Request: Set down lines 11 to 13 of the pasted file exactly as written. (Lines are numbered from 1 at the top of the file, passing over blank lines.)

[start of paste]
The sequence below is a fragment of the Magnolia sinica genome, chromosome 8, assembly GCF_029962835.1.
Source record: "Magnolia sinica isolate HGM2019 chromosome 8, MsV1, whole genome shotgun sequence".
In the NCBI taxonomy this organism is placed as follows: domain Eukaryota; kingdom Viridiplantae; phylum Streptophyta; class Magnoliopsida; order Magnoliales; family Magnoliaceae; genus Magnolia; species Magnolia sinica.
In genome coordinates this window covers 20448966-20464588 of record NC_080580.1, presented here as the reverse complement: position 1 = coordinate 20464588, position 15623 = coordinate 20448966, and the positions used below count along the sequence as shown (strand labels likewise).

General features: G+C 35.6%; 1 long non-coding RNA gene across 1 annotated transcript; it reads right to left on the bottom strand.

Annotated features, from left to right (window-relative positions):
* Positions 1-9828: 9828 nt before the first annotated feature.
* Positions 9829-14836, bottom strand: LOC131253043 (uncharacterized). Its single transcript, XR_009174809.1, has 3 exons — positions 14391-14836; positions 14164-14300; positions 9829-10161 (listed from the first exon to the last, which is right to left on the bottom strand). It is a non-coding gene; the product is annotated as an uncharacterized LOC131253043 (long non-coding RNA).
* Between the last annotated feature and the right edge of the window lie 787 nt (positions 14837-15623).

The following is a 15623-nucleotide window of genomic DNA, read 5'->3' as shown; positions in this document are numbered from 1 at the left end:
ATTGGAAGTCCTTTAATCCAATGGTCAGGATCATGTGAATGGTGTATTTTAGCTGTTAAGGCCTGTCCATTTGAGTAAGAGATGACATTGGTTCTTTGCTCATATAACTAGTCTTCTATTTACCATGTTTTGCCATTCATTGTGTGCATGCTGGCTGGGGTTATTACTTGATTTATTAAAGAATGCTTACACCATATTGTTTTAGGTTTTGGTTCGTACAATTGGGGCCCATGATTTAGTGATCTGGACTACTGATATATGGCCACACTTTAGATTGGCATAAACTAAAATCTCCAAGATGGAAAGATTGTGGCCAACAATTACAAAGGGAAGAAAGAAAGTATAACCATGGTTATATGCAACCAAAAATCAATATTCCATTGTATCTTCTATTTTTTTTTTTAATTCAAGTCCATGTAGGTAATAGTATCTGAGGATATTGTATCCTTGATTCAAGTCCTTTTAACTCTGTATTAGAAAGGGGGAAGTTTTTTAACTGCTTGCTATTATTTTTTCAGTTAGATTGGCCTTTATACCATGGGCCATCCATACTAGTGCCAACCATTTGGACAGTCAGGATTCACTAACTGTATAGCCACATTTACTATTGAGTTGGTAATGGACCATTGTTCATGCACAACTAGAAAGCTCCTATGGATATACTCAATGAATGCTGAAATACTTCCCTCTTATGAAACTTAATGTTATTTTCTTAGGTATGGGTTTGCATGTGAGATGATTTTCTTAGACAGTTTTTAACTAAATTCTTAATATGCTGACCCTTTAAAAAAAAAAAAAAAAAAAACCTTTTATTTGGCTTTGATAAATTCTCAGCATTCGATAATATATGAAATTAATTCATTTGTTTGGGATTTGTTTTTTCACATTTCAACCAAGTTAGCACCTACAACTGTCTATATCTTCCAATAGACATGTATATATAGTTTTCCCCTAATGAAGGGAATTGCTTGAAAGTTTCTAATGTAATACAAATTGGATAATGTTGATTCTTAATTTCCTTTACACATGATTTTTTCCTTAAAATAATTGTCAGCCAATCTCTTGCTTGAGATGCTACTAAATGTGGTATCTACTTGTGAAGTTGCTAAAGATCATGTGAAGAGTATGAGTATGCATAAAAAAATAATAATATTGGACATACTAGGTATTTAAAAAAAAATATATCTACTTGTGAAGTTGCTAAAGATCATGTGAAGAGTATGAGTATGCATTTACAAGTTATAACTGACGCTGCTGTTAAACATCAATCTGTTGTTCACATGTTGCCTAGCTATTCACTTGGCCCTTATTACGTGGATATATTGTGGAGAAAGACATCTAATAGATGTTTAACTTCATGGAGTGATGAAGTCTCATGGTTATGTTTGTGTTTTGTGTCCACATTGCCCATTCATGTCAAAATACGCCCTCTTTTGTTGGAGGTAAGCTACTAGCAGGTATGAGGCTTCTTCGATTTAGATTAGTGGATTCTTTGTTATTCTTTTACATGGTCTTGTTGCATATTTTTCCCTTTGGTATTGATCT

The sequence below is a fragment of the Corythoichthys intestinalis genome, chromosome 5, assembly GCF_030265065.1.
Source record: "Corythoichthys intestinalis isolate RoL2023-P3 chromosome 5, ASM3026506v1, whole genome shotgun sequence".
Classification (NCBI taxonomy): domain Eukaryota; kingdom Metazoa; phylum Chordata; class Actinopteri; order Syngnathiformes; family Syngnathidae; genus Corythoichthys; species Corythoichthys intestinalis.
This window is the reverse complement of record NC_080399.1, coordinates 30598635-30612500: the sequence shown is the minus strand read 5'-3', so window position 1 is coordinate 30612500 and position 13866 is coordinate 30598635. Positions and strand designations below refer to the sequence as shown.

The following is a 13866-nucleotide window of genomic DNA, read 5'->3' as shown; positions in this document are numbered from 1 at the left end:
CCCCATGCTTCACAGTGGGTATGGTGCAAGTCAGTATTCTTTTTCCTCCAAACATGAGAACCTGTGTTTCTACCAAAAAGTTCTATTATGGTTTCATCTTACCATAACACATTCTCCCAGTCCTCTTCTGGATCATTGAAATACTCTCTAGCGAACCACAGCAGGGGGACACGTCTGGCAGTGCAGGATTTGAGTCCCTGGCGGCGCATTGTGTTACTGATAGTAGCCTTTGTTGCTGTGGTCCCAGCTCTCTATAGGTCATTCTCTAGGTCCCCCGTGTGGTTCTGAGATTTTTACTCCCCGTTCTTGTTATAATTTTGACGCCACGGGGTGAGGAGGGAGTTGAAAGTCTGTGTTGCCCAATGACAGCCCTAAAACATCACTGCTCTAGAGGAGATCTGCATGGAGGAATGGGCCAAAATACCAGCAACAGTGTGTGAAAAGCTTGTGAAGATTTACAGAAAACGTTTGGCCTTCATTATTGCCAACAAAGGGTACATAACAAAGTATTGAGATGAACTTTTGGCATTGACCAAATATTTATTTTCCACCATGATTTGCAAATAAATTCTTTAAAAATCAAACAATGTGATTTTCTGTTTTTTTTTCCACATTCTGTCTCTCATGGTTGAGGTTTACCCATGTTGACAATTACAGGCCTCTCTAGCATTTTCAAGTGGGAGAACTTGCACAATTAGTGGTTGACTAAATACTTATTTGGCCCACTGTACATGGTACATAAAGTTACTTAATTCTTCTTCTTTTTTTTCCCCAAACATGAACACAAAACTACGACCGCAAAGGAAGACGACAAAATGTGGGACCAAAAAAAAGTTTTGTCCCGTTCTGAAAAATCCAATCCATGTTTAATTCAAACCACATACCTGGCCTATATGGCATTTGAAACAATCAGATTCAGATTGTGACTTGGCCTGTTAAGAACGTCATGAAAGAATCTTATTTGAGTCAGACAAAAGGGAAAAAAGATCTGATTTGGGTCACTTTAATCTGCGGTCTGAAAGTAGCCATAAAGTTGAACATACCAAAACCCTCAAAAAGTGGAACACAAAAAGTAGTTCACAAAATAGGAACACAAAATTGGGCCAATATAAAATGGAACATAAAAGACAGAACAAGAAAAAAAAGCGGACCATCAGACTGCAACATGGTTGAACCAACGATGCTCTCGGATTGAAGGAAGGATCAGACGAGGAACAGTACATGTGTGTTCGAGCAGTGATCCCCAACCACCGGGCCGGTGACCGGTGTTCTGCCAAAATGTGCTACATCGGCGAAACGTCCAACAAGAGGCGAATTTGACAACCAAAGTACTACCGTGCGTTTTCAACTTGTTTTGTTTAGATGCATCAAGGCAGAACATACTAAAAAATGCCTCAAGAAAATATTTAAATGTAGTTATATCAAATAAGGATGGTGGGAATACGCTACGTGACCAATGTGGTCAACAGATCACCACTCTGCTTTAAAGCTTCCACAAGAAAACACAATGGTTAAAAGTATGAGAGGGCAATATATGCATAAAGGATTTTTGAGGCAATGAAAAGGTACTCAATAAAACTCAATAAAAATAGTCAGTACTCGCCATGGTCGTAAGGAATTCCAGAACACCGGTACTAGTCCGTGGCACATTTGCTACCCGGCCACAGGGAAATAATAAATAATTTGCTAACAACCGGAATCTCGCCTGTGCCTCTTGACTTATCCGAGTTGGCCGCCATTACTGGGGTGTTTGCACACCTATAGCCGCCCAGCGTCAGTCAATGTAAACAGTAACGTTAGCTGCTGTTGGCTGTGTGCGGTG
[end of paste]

ATTGGAAGTCCTTTAATCCAATGGTCAGGATCATGTGAATGGTGTATTTTAGCTGTTAAGGCCTGTCCATTTGAGTAAGAGATGACATTGGTTCTTTGCTCATATAACTAGTCTTCTATTTACCATGTTTTGCCATTCATTGTGTGCATGCTGGCTGGGGTTATTACTTGATTTATTAAAGAATGCTTACACCATATTGTTTTAGGTTTTGGTTCGTACAATTGGGGCCCATGATTTAGTGATCTGGACTACTGATATATGGCCACACTTTAGATTGGCATAAACTAAAATCTCCAAGATGGAAAGATTGTGGCCAACAATTACAAAGGGAAGAAAGAAAGTATAACCATGGTTATATGCAACCAAAAATCAATATTCCATTGTATCTTCTATTTTTTTTTTTAATTCAAGTCCATGTAGGTAATAGTATCTGAGGATATTGTATCCTTGATTCAAGTCCTTTTAACTCTGTATTAGAAAGGGGGAAGTTTTTTAACTGCTTGCTATTATTTTTTCAGTTAGATTGGCCTTTATACCATGGGCCATCCATACTAGTGCCAACCATTTGGACAGTCAGGATTCACTAACTGTATAGCCACATTTACTATTGAGTTGGTAATGGACCATTGTTCATGCACAACTAGAAAGCTCCTATGGATATACTCAATGAATGCTGAAATACTTCCCTCTTATGAAACTTAATGTTATTTTCTTAGGTATGGGTTTGCATGTGAGATGATTTTCTTAGACAGTTTTTAACTAAATTCTTAATATGCTGACCCTTTAAAAAAAAAAAAAAAAAAAACCTTTTATTTGGCTTTGATAAATTCTCAGCATTCGATAATATATGAAATTAATTCATTTGTTTGGGATTTGTTTTTTCACATTTCAACCAAGTTAGCACCTACAACTGTCTATATCTTCCAATAGACATGTATATATAGTTTTCCCCTAATGAAGGGAATTGCTTGAAAGTTTCTAATGTAATACAAATTGGATAATGTTGATTCTTAATTTCCTTTACACATGATTTTTTCCTTAAAATAATTGTCAGCCAATCTCTTGCTTGAGATGCTACTAAATGTGGTATCTACTTGTGAAGTTGCTAAAGATCATGTGAAGAGTATGAGTATGCATAAAAAAATAATAATATTGGACATACTAGGTATTTAAAAAAAAATATATCTACTTGTGAAGTTGCTAAAGATCATGTGAAGAGTATGAGTATGCATTTACAAGTTATAACTGACGCTGCTGTTAAACATCAATCTGTTGTTCACATGTTGCCTAGCTATTCACTTGGCCCTTATTACGTGGATATATTGTGGAGAAAGACATCTAATAGATGTTTAACTTCATGGAGTGATGAAGTCTCATGGTTATGTTTGTGTTTTGTGTCCACATTGCCCATTCATGTCAAAATACGCCCTCTTTTGTTGGAGGTAAGCTACTAGCAGGTATGAGGCTTCTTCGATTTAGATTAGTGGATTCTTTGTTATTCTTTTACATGGTCTTGTTGCATATTTTTCCCTTTGGTATTGATCT

The sequence below is a fragment of the Corythoichthys intestinalis genome, chromosome 5, assembly GCF_030265065.1.
Source record: "Corythoichthys intestinalis isolate RoL2023-P3 chromosome 5, ASM3026506v1, whole genome shotgun sequence".